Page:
The same Katy Perry, it turns out, who is responsible for the my absolute favorite guilty pleasure gym song. Hot N Cold, it turns out, is the very same tune I get so excited to hear at the gym. This is a problem.

Much like a cat who falls in love with a dog or scat lover who finds themselves head over heels for a piss freak, everyone has found themselves at some point feeling intense attraction for a sworn enemy. But when the thing you most hated becomes the cause for a pitter-pattering heart it causes a person to seriously rethink their priorities. What do you even know any more? How can you be sure the ground you walk on will continue to support you? If Katy Perry writes awesome pop songs that don’t offend me as a queer person, do I have to address the fact that I’d been too harsh on her in the past?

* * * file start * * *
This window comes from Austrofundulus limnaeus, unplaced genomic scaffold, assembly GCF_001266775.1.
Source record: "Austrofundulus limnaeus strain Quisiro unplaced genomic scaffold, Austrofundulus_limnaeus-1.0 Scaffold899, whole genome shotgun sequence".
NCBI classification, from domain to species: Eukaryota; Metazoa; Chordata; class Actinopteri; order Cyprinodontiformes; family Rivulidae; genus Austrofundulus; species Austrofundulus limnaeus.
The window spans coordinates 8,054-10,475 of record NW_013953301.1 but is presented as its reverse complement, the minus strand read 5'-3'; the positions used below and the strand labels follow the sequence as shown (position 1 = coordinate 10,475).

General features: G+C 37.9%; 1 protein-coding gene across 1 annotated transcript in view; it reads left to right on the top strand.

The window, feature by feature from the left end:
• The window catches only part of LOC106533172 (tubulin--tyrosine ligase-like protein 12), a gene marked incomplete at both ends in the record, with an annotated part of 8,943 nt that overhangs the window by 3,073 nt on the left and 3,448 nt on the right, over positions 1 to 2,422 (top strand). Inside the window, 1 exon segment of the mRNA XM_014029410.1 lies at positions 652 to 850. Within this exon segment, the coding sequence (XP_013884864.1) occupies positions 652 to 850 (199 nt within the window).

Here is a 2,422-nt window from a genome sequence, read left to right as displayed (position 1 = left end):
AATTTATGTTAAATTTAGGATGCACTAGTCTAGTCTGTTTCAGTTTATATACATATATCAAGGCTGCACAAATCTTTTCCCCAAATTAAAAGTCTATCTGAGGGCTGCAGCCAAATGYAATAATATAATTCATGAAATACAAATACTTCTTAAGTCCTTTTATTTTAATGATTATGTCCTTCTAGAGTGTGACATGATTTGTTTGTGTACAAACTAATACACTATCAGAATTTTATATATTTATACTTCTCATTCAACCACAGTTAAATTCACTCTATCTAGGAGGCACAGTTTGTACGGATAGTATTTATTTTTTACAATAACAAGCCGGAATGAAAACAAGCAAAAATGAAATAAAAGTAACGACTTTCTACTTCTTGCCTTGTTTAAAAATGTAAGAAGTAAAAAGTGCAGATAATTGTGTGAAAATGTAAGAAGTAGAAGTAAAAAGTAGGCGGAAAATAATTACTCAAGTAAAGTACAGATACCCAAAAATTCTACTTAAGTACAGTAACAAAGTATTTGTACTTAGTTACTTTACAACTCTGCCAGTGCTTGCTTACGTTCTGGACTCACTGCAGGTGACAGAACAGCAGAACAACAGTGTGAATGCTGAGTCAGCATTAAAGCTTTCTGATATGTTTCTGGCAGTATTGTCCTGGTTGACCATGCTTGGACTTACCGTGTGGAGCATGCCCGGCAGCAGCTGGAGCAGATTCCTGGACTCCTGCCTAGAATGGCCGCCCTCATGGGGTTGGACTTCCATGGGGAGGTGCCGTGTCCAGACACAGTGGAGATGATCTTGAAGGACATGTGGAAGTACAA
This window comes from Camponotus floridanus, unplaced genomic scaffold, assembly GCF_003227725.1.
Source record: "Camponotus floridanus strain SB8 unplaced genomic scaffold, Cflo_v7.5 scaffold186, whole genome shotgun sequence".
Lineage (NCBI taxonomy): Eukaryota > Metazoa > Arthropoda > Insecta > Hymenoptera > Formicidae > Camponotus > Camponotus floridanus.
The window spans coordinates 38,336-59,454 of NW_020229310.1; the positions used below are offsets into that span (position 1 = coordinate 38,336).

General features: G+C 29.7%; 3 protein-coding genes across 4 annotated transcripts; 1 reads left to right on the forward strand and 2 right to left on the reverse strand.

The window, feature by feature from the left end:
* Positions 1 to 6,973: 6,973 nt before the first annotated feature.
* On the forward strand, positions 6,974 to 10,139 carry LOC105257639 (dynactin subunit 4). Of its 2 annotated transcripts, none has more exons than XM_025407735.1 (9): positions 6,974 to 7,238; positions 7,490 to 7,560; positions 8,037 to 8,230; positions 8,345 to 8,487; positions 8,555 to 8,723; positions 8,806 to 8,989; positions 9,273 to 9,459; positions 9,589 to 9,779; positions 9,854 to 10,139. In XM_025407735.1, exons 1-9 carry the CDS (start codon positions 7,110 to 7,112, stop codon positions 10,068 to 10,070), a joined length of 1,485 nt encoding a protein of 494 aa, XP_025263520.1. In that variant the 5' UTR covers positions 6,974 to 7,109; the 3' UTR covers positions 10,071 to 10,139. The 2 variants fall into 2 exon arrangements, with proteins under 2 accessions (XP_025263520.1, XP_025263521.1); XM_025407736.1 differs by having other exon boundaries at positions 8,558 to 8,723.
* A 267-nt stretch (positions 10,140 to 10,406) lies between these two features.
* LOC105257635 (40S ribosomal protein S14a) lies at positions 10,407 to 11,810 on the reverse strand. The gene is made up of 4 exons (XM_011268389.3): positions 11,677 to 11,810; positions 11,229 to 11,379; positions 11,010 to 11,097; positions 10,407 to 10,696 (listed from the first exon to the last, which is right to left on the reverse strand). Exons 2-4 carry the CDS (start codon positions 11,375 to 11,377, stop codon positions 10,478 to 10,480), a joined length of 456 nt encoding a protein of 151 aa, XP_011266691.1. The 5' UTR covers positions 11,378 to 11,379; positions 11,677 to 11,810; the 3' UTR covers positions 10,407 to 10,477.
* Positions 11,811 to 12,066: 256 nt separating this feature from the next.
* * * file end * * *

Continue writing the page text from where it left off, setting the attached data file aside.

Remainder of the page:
(At this point I should add a note about pop music: My problem with KP comes from her odd attitudes toward gay people, not her status as a hit musician. No matter how many people like to accuse me of being a hipster music snob I will be the first to kow-tow to an indelible radio hit. For example, the year 2004 saw the release of both Britney Spears’ Toxic and Magnetic Fields‘ “I Don’t Believe You.” The latter is, in my opinion, one of the most resonant love songs ever written. But in 3o years it’s going to be a mere musical footnote next to the sheer power of “Toxic.” That’s the power of pop.)